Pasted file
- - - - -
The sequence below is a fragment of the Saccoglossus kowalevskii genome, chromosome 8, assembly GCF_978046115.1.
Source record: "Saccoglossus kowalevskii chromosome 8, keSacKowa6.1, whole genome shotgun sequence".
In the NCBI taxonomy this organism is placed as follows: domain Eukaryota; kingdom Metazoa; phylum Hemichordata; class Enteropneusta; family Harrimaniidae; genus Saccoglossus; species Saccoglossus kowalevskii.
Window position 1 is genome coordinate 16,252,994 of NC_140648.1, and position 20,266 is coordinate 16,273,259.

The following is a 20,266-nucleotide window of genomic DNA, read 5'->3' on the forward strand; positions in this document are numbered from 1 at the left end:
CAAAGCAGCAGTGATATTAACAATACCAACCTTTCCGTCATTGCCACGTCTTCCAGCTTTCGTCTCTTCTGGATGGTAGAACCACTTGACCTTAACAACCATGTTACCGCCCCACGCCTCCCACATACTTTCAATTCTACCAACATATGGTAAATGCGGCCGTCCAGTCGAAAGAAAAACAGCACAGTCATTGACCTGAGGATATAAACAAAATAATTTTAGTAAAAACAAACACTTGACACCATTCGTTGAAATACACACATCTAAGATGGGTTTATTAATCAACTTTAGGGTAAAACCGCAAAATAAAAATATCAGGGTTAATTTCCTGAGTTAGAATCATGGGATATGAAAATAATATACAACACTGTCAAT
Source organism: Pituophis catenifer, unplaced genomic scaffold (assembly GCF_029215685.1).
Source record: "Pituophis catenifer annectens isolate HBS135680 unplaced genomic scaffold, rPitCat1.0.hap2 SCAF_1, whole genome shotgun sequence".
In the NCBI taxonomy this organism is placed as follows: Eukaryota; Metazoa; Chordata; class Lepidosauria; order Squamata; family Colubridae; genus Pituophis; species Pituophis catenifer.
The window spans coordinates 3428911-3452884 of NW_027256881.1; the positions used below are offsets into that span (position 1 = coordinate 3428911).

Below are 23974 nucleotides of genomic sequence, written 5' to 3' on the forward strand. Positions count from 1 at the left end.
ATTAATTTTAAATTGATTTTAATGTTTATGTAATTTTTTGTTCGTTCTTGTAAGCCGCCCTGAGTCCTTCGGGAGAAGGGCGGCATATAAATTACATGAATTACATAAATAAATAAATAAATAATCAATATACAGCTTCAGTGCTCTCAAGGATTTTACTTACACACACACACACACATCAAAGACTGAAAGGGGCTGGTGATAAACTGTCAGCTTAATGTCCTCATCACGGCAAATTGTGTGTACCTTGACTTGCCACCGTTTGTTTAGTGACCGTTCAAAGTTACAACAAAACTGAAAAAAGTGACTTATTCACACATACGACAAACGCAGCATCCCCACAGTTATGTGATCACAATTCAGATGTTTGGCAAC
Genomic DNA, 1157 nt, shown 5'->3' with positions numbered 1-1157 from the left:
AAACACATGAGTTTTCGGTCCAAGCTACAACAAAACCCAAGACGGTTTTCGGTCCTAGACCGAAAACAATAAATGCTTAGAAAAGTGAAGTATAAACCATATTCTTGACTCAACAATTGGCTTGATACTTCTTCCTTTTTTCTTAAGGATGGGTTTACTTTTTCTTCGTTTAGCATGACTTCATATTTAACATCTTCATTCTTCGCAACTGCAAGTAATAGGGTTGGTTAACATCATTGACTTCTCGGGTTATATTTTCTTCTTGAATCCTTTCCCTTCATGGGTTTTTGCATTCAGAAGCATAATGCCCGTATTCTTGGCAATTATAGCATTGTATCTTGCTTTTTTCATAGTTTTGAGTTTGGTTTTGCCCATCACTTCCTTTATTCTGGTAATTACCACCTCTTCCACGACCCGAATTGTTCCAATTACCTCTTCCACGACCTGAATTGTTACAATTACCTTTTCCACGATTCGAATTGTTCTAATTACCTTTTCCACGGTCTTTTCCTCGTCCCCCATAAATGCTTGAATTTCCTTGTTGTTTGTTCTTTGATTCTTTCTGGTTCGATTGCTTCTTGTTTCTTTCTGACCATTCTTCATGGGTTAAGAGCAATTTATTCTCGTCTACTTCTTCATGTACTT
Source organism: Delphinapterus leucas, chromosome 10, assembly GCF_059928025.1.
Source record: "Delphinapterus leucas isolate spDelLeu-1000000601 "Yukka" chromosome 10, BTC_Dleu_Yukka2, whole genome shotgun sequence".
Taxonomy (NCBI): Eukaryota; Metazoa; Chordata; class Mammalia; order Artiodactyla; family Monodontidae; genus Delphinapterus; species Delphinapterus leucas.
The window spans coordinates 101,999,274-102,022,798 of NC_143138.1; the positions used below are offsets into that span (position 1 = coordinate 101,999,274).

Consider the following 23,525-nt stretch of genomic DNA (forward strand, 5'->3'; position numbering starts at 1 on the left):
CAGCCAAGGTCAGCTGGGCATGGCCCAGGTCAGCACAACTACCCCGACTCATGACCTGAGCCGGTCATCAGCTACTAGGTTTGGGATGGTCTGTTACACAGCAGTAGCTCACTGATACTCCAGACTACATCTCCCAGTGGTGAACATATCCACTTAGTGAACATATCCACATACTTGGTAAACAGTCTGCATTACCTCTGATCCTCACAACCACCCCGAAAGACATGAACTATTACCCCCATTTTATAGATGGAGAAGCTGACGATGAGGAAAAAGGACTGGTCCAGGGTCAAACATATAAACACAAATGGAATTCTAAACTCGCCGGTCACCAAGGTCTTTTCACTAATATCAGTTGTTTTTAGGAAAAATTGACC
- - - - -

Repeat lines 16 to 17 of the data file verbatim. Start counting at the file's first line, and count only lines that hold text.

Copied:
Source record: "Delphinapterus leucas isolate spDelLeu-1000000601 "Yukka" chromosome 10, BTC_Dleu_Yukka2, whole genome shotgun sequence".
Taxonomy (NCBI): Eukaryota; Metazoa; Chordata; class Mammalia; order Artiodactyla; family Monodontidae; genus Delphinapterus; species Delphinapterus leucas.